So this essay will not have a “Brazilian” point of view of the show. I believe one of the reasons that make me decide to talk about Doctor Who is because since I arrive in England his character always surrounded me, and I actually never really understand why people are so fussy about a doctor with no name who travels in a blue police box. I was perplexed to see a queue of people wanting to take a picture of this blue police box in front of a shopping mall, I thought the red phone boxes were the symbol of England, I was so confused. When someone asks if I like Doctor Who, my answer was: Who is doctor who? Then people look at me like I was from another planet, far away from the Earth or Gallifrey. I never felt weird when people controvert about how the R2-D2 from the “Star Wars” (Lucasfilm 1977) movies was a copy of the Daleks, and always like when they come to explain how wonderful was the series and how much they love, or for some people, how much they hate the show. My sci-fi taste always been more of the kind of “Blade Runner” (Warner Bros.1982) or “2001 Space Odissey” (MGM 1968) instead of Star Wars, so I never have the urge to watch Doctor Who.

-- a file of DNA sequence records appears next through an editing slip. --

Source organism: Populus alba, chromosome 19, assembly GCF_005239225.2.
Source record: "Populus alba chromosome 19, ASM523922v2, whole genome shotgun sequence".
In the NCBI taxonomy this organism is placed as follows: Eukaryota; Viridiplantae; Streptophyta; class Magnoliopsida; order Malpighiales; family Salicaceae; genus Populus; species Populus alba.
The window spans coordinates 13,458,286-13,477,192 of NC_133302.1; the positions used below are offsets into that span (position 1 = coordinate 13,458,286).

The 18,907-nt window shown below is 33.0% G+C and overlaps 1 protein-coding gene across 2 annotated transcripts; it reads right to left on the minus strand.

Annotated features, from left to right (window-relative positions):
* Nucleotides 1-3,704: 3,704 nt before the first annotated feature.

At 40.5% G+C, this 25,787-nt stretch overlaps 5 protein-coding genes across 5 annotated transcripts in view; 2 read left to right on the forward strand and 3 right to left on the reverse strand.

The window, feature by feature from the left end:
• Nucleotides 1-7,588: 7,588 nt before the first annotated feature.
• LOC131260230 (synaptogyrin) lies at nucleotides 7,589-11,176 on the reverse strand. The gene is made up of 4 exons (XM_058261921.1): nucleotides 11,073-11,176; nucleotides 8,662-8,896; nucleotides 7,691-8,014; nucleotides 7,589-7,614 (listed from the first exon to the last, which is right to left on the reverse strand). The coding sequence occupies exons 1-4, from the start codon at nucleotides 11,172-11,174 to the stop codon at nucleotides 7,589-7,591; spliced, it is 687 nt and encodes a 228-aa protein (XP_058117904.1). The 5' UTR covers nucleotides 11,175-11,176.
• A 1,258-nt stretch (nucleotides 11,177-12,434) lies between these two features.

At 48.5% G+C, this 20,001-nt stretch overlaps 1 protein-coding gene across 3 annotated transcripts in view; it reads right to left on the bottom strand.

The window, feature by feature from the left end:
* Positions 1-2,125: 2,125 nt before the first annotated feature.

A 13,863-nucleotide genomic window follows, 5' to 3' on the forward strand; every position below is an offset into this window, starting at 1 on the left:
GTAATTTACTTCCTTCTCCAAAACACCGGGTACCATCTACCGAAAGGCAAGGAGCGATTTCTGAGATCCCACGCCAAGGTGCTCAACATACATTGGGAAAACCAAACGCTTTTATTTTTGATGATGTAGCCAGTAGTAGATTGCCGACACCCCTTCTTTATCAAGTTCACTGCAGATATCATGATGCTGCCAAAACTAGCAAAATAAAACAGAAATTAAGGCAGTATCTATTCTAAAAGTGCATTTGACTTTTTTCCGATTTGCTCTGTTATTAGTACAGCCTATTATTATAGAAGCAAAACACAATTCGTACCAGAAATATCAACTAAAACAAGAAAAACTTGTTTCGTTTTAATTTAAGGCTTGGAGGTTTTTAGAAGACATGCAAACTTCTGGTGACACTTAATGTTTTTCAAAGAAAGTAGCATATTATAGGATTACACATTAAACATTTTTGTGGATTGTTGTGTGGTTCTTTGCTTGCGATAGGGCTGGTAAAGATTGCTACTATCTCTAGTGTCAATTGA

When I have to choose a topic for my research I settle a rule that I should talk about something that is very popular but I never watch or know anything deeply enough, something that I could scrutinize because already been very scrutinized, something that I could relate with different moments of popular culture and also the evolution of TV broadcasting. Doctor Who for me was the most obvious choice. In this essay I will like to discuss how this series have changed many rules of how to do Television and also the impact of the show in his audience for the good and for the bad, and also try to arouse my curiosity to see if I could turn myself in a fan, or at least an expert in the world of the doctor with no name.
The media is